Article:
Big jump in diagnosis of people with heart rhythm condition that could put them at risk of a stroke
The number of people in Wales diagnosed with a heart rhythm condition that puts them at increased risk of a stroke has now passed 78,000, as the UK-wide total has gone over 1.5 million for the first time.
According to new British Heart Foundation (BHF) figures, the number of people diagnosed with atrial fibrillation (AF) in the UK has increased from one million in 2013 – a 50 per cent rise in the space of a decade.
The new total means that 1 in 45 people are known to be living with the condition.
Someone with atrial fibrillation is five times more likely to have a potentially fatal or life-changing stroke.
Atrial fibrillation is the most common form of abnormal heart rhythm and is believed to contribute to one in five strokes.
The BHF says better recognition and diagnosis of the condition is likely to be the key factor behind the rise in the number of people known to have atrial fibrillation.
However, it is estimated that there are at least another 270,000 people in the UK – including around 15,000 in Wales – who remain undiagnosed and unaware.
The charity says that further research is needed to find new ways to identify people who are at risk so they can be diagnosed earlier.
The most common symptoms of AF are palpitations, breathlessness, and dizziness. However, many people do not experience any symptoms meaning that they are unaware of the condition and treatments, as well as their increased risk of stroke. Atrial fibrillation can also be intermittent, increasing the challenge of identifying those who have it.
Professor Sir Nilesh Samani, Medical Director at the British Heart Foundation, said: “These figures show a quite astonishing rise in the number of people diagnosed with atrial fibrillation.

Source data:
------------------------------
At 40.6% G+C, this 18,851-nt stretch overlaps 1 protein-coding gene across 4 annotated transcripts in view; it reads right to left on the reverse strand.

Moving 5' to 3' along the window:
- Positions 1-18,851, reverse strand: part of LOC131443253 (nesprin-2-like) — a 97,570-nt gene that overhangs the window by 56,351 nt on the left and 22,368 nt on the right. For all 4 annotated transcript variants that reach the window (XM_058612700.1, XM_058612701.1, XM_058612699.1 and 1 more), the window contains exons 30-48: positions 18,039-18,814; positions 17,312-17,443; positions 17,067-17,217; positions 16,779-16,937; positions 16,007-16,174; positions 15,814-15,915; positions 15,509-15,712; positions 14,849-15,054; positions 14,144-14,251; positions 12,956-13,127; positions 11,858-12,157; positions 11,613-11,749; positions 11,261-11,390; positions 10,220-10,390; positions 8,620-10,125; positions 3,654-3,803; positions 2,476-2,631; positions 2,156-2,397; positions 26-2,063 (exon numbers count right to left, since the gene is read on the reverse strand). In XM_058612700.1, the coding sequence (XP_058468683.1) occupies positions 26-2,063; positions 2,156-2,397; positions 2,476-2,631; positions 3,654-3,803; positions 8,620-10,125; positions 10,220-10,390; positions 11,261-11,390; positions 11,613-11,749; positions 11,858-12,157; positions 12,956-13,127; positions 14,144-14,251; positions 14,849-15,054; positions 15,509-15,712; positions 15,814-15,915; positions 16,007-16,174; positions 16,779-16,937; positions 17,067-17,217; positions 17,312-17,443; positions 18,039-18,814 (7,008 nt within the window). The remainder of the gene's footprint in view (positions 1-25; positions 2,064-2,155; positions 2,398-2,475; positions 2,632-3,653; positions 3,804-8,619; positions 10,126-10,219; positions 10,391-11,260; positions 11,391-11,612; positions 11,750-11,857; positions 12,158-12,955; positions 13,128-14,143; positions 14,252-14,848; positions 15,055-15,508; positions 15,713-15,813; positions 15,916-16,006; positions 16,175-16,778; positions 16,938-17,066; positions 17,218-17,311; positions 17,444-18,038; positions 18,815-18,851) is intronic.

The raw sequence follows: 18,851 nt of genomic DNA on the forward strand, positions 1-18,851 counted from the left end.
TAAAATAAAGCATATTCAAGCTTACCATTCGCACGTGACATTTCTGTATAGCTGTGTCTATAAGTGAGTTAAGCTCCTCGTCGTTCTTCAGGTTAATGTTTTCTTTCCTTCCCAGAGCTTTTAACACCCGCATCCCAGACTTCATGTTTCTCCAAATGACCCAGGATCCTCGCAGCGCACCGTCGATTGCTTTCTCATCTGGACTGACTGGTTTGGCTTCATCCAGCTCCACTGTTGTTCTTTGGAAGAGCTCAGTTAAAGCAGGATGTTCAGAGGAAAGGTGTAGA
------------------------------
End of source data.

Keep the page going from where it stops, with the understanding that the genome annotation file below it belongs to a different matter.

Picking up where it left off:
“Research has helped us understand the links between atrial fibrillation and stroke and that has spurred the efforts we have seen in recent years to identify people with this potentially dangerous heart rhythm.
“What remains troubling is the sheer number of people who are undiagnosed and unaware that they are living with a heightened risk of stroke. Finding people with this hidden threat must remain a priority.
“We also need to continue to harness the power of science to develop new and innovative tools for identifying people at increased risk of developing atrial fibrillation so we can try and prevent the condition developing or at least identify people earlier if they develop it, as there are effective treatments available to reduce their risk.”
Jeff Rowles was diagnosed with atrial fibrillation and another heart rhythm condition (supraventricular tachycardia) in 2011. Since 2005, he had been experiencing increasing periods of dizziness, and shortness of breath that would leave him struggling to walk prolonged distances.
In 2012, the 47-year-old from Blaenavon, had the first of 20 cardioversions – a treatment which aims to get an abnormal heart rhythm back to a normal pattern by sending controlled electric signals to the heart through electrodes placed on the chest. And in 2017, he had an operation to close a small hole in his heart.
Since then, Jeff continues to suffer from the effects of atrial fibrillation.
“I lost my job eight years ago. I used to operate heavy machinery in a steel works, but the spells of dizziness made that unsafe. I no longer have the energy to exercise, and it can even be difficult to walk the dog at times,” he said.
“When I was diagnosed with atrial fibrillation, it was helpful to have a name to put on what was happening to me. It was reassuring to know that they knew what it was and could try different treatments.
“I am on blood thinners, but the doctor told me that I still have an increased risk of having a stroke which is a worry to me. I feel I’m very young to have a heart condition. I think more needs to be done to raise awareness to help spot the signs.”
The new figures have been released as the BHF launches a new campaign calling on the public to support research into heart and circulatory diseases. The campaign aims to inspire people’s wonder at the complexity and preciousness of their own hearts and how lifesaving research can help if it goes wrong.
You can find out more about the campaign by visiting bhf.org.uk/this-is-science
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